IMMIGRATION: Lawful Immigration That Benefits Americans

Immigration is a very volatile subject in this campaign.  As a nation, we need to have some kind of limits and controls on immigration or we could end up with billions of people moving here, some of them dangerous or undesirable.  The Democrats have no immigration policy at all except for non-enforcement and open borders.  This is very dangerous.  It is causing great tension.  It cannot continue.

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On the other hand, it is clear that, as a nation, we have always benefited greatly from the orderly, lawful immigration to our shores of hard-working, talented persons drawn by our liberty and opportunity.  Nowhere is this more evident than here in Silicon Valley, the multi-ethnic technology capital of, and economic dynamo for, America and the world.

Our immigration policy should be, first and foremost, for the benefit of Americans.  We need to allow in those who will create jobs and prosperity for Americans, abide by our laws, and raise families that contribute to the strength of our society.  It is naïve to think that America can take in everyone in the world who needs a better life when we have millions of Americans who dream of that better life.  Our first responsibility is to our own Dreamers.

As for unlawful immigration, border walls and guards are necessary but not sufficient.  Half of the unlawful residents in the U.S. came in legally and just overstayed their visas.  

Once someone is here unlawfully, we rely on the deportation system to deal with them.  But, deportation is a too often a lengthy process that clogs up our judicial system.  It now takes as long as four or five years to get a hearing date in an immigration case, and then most of the subjects of those hearings fail to appear with no particular adverse consequences. The deportation process needs to be streamlined.  Those who are apprehended on suspicion of being here illegally should have two weeks to show that they have a right to be here and be detained for that time.  If they can’t show that they are here lawfully, they should be deported to their own countries where they can continue the process from there.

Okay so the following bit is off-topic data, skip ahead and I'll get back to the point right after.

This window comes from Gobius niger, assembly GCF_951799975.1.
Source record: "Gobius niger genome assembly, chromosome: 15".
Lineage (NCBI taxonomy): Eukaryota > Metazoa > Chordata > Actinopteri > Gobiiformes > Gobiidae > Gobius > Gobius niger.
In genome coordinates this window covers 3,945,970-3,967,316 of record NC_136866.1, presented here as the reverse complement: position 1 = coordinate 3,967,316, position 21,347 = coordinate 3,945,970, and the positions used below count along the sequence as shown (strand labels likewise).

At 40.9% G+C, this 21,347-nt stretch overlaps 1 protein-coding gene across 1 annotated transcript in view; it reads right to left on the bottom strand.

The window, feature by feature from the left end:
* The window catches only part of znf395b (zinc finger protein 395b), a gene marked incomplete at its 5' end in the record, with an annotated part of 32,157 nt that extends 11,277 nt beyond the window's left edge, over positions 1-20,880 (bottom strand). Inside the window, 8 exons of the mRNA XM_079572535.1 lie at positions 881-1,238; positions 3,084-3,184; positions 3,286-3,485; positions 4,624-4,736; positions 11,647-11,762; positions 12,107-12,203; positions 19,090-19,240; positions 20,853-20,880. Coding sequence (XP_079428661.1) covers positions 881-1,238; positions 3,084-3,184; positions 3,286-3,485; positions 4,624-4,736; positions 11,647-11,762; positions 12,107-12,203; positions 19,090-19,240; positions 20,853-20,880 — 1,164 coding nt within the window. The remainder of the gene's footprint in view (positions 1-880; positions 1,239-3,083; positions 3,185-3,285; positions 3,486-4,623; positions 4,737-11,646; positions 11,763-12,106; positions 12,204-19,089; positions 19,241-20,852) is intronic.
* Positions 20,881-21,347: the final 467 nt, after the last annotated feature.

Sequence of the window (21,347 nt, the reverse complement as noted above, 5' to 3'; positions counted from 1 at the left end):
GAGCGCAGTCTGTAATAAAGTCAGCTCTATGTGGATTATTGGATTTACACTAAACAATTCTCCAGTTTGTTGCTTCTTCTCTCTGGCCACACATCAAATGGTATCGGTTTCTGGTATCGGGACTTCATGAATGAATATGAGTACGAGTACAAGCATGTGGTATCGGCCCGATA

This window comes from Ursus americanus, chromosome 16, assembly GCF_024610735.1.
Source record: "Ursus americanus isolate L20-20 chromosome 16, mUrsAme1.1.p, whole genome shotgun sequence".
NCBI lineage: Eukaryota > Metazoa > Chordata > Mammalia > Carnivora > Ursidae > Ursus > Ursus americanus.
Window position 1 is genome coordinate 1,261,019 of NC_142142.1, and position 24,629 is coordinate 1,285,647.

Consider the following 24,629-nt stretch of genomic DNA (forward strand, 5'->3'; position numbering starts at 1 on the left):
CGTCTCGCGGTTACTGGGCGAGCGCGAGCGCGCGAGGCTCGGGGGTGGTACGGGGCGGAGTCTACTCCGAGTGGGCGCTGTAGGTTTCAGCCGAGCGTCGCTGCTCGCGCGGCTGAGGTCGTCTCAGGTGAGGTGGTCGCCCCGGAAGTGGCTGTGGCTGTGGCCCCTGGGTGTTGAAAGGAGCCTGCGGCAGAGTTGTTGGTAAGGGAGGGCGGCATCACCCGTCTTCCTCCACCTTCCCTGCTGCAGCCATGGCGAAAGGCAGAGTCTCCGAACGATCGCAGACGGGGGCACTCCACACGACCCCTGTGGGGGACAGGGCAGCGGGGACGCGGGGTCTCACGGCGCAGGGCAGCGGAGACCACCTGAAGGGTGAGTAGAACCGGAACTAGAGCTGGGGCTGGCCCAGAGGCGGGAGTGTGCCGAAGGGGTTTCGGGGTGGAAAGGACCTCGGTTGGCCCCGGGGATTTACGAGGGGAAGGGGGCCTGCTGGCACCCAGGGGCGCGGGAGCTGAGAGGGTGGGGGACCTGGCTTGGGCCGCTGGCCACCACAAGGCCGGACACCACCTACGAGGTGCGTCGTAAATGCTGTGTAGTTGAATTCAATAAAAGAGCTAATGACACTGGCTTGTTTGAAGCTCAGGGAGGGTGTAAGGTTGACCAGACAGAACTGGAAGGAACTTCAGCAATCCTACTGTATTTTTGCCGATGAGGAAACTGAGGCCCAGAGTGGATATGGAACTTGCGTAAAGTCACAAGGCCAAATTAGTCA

Many economic immigrants are taking advantage of our asylum laws. Asylum should only be available to those coming from countries that our State Department has determined cannot or do not protect their citizens from harm.  If we and other countries are getting too many refugees from a country because it is in turmoil, we should assert the right to defend our borders by establishing sanctuaries in those countries for the refugees, by force of arms if necessary.  We are not the sanctuary for the world.

We should require local authorities to report arrests of unlawful residents to the federal immigration authorities immediately so that appropriate holds can be put in place.  Local authorities cannot declare themselves to be sanctuaries from federal law and harbor those here unlawfully.

We need to fully implement the E-Verify system for new and existing hires. Currently, all employers are required to check the immigration status of their new hires but they don’t have to file those forms with the government, just keep them in a filing cabinet.  That does not work. I would make it a requirement that employers use the E-Verify system for both new and existing employees.  Sanctions would fall on employers, not on workers.

What to do about those who have been here unlawfully for many years and have deep roots in the community?  I would be open to a one-time only Reagan-type amnesty where those here unlawfully for four years or more could come forward, establish that they can support themselves and their families, that they are and have been law-abiding other than their immigration status, pay a fine and back taxes, and then be given work and residence permits.  Those permits would be valid as long as they can support themselves and their families and abide by our laws. If not, they would have to leave, even if it disrupts a family unit. If an American citizen breaks the law, they have to go to prison even if it disrupts the family unit. Why should non-citizens get more favorable treatment than Americans?

As far as a path to citizenship, those who entered illegally but are allowed to stay here on work permits need to follow the same path as everyone else who has to wait in line for the privilege of becoming a U.S. citizen.  There should be no shortcut to citizenship for those who entered illegally.